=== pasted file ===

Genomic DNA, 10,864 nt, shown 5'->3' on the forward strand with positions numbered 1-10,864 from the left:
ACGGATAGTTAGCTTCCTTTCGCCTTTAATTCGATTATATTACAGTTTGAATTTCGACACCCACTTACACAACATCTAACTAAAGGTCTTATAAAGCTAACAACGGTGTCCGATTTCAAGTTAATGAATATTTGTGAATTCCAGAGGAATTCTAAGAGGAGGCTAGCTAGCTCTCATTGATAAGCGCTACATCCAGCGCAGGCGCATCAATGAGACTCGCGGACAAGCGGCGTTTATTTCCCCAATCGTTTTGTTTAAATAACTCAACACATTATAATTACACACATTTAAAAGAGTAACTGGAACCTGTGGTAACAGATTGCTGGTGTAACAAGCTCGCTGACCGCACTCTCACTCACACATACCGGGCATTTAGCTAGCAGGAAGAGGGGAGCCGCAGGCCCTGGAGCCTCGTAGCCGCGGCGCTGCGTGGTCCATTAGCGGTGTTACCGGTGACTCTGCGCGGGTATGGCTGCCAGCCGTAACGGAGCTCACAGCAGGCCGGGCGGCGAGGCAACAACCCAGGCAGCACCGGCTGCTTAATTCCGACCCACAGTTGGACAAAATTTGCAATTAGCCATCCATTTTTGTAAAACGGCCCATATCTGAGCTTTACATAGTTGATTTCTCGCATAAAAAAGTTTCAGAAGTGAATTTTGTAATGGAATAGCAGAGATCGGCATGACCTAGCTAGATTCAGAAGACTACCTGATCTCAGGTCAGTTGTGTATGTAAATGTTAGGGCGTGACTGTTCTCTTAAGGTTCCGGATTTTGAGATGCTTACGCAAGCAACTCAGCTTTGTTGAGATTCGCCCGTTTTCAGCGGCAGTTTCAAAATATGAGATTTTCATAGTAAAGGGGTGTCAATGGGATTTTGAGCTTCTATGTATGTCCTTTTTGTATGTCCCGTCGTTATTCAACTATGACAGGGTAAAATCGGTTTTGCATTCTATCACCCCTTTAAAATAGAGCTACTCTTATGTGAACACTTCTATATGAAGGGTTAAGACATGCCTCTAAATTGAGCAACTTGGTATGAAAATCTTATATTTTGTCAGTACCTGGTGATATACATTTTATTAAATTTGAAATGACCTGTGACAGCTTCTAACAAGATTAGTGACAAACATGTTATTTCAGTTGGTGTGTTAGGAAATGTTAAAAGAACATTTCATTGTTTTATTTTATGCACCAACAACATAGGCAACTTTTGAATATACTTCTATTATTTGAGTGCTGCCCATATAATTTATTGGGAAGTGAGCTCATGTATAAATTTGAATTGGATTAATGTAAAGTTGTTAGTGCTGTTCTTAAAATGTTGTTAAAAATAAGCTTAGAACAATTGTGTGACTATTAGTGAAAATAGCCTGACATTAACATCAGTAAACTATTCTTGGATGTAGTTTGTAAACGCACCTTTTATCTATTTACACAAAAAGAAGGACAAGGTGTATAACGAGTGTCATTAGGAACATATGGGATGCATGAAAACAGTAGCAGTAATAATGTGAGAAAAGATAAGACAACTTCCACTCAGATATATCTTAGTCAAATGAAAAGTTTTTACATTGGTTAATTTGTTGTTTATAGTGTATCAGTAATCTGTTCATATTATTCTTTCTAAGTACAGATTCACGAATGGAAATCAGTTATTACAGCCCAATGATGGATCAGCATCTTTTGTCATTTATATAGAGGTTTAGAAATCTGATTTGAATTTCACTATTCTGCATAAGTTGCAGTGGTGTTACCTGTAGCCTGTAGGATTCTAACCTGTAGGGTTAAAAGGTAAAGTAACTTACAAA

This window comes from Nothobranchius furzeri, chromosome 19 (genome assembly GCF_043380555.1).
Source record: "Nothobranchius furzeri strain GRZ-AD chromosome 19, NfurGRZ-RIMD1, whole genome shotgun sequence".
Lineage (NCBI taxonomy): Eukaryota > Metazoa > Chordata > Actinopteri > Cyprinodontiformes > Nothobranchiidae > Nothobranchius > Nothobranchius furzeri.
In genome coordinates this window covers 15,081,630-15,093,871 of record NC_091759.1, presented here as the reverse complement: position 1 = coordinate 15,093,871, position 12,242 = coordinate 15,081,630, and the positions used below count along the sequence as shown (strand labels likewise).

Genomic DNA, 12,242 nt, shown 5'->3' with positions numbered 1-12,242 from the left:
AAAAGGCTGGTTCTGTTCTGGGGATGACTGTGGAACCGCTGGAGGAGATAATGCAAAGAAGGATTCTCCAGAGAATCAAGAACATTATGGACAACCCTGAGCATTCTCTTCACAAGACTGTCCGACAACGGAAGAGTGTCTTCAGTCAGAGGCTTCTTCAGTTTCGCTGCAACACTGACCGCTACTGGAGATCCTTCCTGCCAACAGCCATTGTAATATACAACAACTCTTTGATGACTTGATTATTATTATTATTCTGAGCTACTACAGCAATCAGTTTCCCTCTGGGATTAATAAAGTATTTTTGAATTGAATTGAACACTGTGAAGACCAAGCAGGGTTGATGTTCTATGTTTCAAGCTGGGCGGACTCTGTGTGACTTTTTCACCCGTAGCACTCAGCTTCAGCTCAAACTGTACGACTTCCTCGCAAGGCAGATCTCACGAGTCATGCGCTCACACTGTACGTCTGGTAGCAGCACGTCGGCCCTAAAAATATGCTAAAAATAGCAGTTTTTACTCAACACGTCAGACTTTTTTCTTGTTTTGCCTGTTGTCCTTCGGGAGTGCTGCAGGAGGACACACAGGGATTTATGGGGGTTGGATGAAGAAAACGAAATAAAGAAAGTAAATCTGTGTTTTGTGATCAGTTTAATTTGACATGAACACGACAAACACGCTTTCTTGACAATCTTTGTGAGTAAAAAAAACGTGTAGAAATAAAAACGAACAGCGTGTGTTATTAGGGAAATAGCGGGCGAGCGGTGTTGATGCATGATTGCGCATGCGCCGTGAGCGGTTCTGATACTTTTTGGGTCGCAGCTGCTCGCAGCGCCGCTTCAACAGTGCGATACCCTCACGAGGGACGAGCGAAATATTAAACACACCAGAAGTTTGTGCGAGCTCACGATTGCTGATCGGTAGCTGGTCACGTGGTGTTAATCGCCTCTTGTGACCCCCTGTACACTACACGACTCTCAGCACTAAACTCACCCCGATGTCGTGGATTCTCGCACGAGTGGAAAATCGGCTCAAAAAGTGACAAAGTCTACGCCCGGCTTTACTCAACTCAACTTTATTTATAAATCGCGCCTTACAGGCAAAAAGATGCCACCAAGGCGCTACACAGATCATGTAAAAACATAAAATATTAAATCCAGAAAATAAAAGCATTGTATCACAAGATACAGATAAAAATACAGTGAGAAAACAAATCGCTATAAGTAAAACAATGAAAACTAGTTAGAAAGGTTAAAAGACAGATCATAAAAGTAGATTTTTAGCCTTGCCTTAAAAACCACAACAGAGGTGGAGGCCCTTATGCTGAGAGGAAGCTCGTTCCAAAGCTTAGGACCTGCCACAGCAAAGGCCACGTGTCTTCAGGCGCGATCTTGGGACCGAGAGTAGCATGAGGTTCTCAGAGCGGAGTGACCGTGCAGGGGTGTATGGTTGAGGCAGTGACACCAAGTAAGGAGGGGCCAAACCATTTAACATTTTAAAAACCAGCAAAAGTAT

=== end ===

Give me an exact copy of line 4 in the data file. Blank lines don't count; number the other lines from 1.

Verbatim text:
Source record: "Nothobranchius furzeri strain GRZ-AD chromosome 19, NfurGRZ-RIMD1, whole genome shotgun sequence".